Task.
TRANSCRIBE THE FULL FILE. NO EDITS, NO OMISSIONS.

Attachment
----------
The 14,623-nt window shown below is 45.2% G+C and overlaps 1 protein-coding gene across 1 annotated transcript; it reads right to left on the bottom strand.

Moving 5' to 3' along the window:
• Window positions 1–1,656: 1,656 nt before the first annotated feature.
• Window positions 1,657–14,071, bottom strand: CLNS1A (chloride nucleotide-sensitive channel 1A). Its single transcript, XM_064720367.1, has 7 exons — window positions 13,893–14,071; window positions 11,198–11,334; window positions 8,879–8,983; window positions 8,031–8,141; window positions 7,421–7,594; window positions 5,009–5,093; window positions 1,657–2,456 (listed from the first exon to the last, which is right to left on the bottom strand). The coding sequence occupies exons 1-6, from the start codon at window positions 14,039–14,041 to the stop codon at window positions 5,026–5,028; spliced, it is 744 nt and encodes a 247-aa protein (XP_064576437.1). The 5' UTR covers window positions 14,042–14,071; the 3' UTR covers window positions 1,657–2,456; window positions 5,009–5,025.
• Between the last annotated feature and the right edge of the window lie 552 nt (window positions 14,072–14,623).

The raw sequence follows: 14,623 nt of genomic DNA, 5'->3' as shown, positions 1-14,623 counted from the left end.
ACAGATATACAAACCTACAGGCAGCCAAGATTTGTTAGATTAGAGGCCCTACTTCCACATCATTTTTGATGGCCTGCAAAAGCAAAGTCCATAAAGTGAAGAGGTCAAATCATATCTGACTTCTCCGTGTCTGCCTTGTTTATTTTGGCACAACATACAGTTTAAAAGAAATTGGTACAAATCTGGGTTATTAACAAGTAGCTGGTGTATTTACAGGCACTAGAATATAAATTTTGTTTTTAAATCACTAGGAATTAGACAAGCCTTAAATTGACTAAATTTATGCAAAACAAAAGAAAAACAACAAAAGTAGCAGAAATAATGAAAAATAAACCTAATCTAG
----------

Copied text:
The 14,623-nt window shown below is 45.2% G+C and overlaps 1 protein-coding gene across 1 annotated transcript; it reads right to left on the bottom strand.

Moving 5' to 3' along the window:
• Window positions 1–1,656: 1,656 nt before the first annotated feature.
• Window positions 1,657–14,071, bottom strand: CLNS1A (chloride nucleotide-sensitive channel 1A). Its single transcript, XM_064720367.1, has 7 exons — window positions 13,893–14,071; window positions 11,198–11,334; window positions 8,879–8,983; window positions 8,031–8,141; window positions 7,421–7,594; window positions 5,009–5,093; window positions 1,657–2,456 (listed from the first exon to the last, which is right to left on the bottom strand). The coding sequence occupies exons 1-6, from the start codon at window positions 14,039–14,041 to the stop codon at window positions 5,026–5,028; spliced, it is 744 nt and encodes a 247-aa protein (XP_064576437.1). The 5' UTR covers window positions 14,042–14,071; the 3' UTR covers window positions 1,657–2,456; window positions 5,009–5,025.
• Between the last annotated feature and the right edge of the window lie 552 nt (window positions 14,072–14,623).

The raw sequence follows: 14,623 nt of genomic DNA, 5'->3' as shown, positions 1-14,623 counted from the left end.
ACAGATATACAAACCTACAGGCAGCCAAGATTTGTTAGATTAGAGGCCCTACTTCCACATCATTTTTGATGGCCTGCAAAAGCAAAGTCCATAAAGTGAAGAGGTCAAATCATATCTGACTTCTCCGTGTCTGCCTTGTTTATTTTGGCACAACATACAGTTTAAAAGAAATTGGTACAAATCTGGGTTATTAACAAGTAGCTGGTGTATTTACAGGCACTAGAATATAAATTTTGTTTTTAAATCACTAGGAATTAGACAAGCCTTAAATTGACTAAATTTATGCAAAACAAAAGAAAAACAACAAAAGTAGCAGAAATAATGAAAAATAAACCTAATCTAG